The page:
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World first framework launches to change the story of violence against women

November 10 2015 By Hannah Grant, media relations officer, Our Watch

​In a world first, Australia now has a framework for a consistent and integrated national approach to prevent violence against women and their children.

Our Watch, the Victorian Health Promotion Foundation (VicHealth) and Australia’s National Research Organisation for Women’s Safety (ANROWS) today launched Change the story: A shared framework for the primary prevention of violence against women and their children in Australia.

Change the story brings together the latest international evidence on what drives violence against women, and what works to prevent it.  The Framework represents more than 400 diverse stakeholder groups from around the country, explained Our Watch Chair Natasha Stott Despoja. 

“This is a watershed moment,” Ms Stott Despoja said.

“With Change the Story we are better placed than ever before to end violence against women and children in Australia.”

“As we have seen with other major social changes, such as smoking prevention and the wearing of seat-belts, we need governmental, organisational and systematic change across the community,” she said.

ANROWS Chief Executive Officer Heather Nancarrow said that throughout the extensive research and consultations, one major theme stood out.

“Gender influences patterns of violence victimisation and perpetration more than any other variable, according to our recent analysis of data from the 2012 ABS Personal Safety Survey,” Ms Nancarrow said.

“This Framework will help to change the story on gender inequality and violence against women.”

“Building communities that are safe, respectful and free from violence requires effective, and evidence-based, primary prevention strategies,” she said.

The Framework and related video, also launched today, show that to Change the story that ends in violence against women, we must begin with gender equality and respect. Both bring together extensive research indicating that, for survivors and perpetrators, violence against women is the conclusion often reached after a life story informed by gender inequality.

The Framework extends to a national level, building on previous work undertaken in Victoria. VicHealth’s 2007 prevention framework helped drive activity across research, policy and programs, explained VicHealth Chief Executive Officer, Jerril Rechter.

“State and territory governments and their communities are now ready to move to the next stage of prevention” she said.

“Our research shows that too many people still think violence against women occurs because of individual stress or anger management issues, or that men can’t control themselves.”

“But the fact is we need to focus on gender equality and respectful relationships if we want to make a difference.” 

“Across sectors like sports, business, media and advertising, education and all levels of government, everyone has a reinforcing role to play in changing the story that ends in violence against women,” Ms Rechter said.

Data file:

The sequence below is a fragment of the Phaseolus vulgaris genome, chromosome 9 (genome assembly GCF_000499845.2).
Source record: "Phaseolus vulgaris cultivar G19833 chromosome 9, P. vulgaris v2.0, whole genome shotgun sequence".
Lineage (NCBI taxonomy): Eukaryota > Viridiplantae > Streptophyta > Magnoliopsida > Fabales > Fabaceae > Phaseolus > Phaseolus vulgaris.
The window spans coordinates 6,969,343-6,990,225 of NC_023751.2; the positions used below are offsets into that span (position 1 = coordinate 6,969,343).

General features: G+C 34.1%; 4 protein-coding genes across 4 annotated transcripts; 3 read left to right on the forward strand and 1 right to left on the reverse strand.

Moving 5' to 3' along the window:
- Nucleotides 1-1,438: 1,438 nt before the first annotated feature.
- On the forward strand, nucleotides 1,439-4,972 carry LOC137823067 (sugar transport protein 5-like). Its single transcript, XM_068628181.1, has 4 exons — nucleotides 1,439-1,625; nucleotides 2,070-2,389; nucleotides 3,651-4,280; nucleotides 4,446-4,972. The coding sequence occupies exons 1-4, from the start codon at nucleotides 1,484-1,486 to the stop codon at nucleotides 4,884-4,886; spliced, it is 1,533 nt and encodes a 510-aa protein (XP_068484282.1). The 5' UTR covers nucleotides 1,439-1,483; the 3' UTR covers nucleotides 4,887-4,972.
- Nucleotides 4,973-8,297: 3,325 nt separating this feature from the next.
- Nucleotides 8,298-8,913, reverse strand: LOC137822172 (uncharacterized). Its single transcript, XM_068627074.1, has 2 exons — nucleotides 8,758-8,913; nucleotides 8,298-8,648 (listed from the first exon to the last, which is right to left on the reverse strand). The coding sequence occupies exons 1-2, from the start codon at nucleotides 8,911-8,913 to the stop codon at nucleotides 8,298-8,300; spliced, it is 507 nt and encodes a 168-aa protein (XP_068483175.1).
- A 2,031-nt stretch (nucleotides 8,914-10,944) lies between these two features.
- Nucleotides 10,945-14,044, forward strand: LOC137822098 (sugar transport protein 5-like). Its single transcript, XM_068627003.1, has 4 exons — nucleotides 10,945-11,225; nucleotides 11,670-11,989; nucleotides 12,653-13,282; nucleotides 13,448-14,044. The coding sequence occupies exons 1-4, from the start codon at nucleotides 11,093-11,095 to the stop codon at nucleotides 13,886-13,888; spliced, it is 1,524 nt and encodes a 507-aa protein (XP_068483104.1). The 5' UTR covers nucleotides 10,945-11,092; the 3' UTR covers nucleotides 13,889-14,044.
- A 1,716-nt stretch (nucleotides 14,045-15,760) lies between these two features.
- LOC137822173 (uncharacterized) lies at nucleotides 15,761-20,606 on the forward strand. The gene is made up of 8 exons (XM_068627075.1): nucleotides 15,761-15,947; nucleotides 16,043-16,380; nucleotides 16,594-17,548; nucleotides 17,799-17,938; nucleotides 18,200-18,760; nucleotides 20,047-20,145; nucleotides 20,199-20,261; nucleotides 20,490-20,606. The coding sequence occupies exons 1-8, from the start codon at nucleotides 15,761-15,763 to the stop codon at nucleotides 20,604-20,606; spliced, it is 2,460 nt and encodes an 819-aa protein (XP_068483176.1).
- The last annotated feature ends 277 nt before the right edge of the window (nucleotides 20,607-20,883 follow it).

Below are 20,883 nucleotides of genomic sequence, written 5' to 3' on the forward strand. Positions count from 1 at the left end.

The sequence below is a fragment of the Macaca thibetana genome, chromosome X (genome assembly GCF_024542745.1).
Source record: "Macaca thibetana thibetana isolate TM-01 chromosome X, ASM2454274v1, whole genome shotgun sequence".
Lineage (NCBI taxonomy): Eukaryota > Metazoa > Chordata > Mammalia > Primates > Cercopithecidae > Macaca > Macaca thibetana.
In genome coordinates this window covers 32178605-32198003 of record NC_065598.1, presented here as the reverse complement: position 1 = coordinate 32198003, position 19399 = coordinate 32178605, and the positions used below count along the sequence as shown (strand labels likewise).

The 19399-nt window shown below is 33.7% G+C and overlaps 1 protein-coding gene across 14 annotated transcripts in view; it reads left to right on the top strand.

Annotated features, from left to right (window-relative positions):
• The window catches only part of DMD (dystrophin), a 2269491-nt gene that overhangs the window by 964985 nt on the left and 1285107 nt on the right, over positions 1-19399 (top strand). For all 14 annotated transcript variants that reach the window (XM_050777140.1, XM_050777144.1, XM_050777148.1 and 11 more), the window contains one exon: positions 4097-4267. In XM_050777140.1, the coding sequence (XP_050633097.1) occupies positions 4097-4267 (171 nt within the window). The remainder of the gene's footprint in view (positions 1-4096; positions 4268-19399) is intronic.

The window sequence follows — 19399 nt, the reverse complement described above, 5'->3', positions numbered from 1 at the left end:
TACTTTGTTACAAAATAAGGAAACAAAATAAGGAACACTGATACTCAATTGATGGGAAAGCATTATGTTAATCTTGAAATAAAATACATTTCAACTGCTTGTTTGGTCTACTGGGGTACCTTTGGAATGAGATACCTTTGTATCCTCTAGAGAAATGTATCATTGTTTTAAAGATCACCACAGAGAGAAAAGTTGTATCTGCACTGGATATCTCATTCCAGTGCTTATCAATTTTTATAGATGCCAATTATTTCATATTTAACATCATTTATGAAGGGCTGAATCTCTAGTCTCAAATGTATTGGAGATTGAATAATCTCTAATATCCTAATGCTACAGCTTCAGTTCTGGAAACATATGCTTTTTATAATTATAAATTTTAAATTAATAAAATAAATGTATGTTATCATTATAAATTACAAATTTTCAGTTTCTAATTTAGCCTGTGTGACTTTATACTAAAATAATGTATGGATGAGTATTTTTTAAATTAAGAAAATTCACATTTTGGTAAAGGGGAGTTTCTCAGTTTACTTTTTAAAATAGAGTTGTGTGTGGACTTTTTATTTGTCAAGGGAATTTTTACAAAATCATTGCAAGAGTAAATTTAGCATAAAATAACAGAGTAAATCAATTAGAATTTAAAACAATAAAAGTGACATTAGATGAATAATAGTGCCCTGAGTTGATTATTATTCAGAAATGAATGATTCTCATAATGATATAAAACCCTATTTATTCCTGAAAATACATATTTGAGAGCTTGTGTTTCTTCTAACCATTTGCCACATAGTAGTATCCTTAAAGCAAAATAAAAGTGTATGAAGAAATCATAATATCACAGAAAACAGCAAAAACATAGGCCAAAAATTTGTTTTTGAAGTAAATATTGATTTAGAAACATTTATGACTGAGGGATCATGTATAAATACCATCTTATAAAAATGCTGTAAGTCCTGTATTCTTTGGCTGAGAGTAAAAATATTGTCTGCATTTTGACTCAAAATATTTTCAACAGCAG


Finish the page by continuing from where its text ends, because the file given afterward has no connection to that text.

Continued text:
Change the story: A shared framework for the primary prevention of violence against women in Australia is an initiative under the National Plan to Reduce Violence against Women and their Children 2010-2022. 

Download Change the story here. 
Download an illustrated summary of Change the story here. 
Watch the video Let's change the story: Violence against women in Australia.

Media contact:

Hannah Grant, Media Adviser, Our Watch: 048 844 930 or Hannah.grant@ourwatch.org.au

*If you cover this story, or any story regarding violence against women and children, please include the following tagline:

“If you or someone you know is impacted by sexual assault, family or domestic violence, call 1800RESPECT on 1800 737 732 or visit www.1800RESPECT.org.au. In an emergency, call 000”

To access guides for reporting about violence against women and their children, visit: www.ourwatch.org.au

Media contacts available across Australia

Australian Capital Territory 
Elena Rosenman,  Executive Director, Women's Legal Centre: 02 6257 4377 or erosenman@womenslegalact.org

South Australia
Katrina Dee, Yarrow Place Rape and Sexual Assault Service: 0400 606 782 or katrina.dee@health.sa.gov.au
Craig Rigney, CEO, Kornar Winmil Yunti Aboriginal Corporation: 08 82116770 or 0428 419 953

New South Wales
Moo Baulch, CEO, Domestic Violence NSW: 0400 936 192 or ceo@dvnsw.org.au.
Karen Willis, Rape & Domestic Violence Services Australia: 0419 438 907 or 02 8585 0333
Lisa Pusey, Australian Human Rights Commission: Lisa.Pusey@humanrights.gov.au

Northern Territory
Dale Wakefield, Alice Springs Women’s Shelter: eo@asws.org.au

Emily Maguire, CEO, Domestic Violence Resource Centre: 03 9486 9866, 0403 885 570, or emaguire@dvrcv.org.au 
Adele Murdolo, Multicultural Women’s Health Centre: adele@mcwh.com.au
Kellie Nagle, Municipal Association of Victoria: KNagle@mav.asn.au
Georgie Ferrari, The Youth Affairs Council of Victoria: ceo@yacvic.org.au
Anastasia Powell, RMIT: anastasia.powell@rmit.edu.au

Pauline Woodbridge, Coordinator North Queensland Domestic Violence Resource Service: paulinew@nqdvrs.org.au

Yabbo Thompson, Migrant Resource Centre: ythompson@mrchobart.org.au

 Western Australia
Heidi Guldbaek, Women's Legal Services Australia: 08 9272 8855 or Heidi@wlcwa.org.au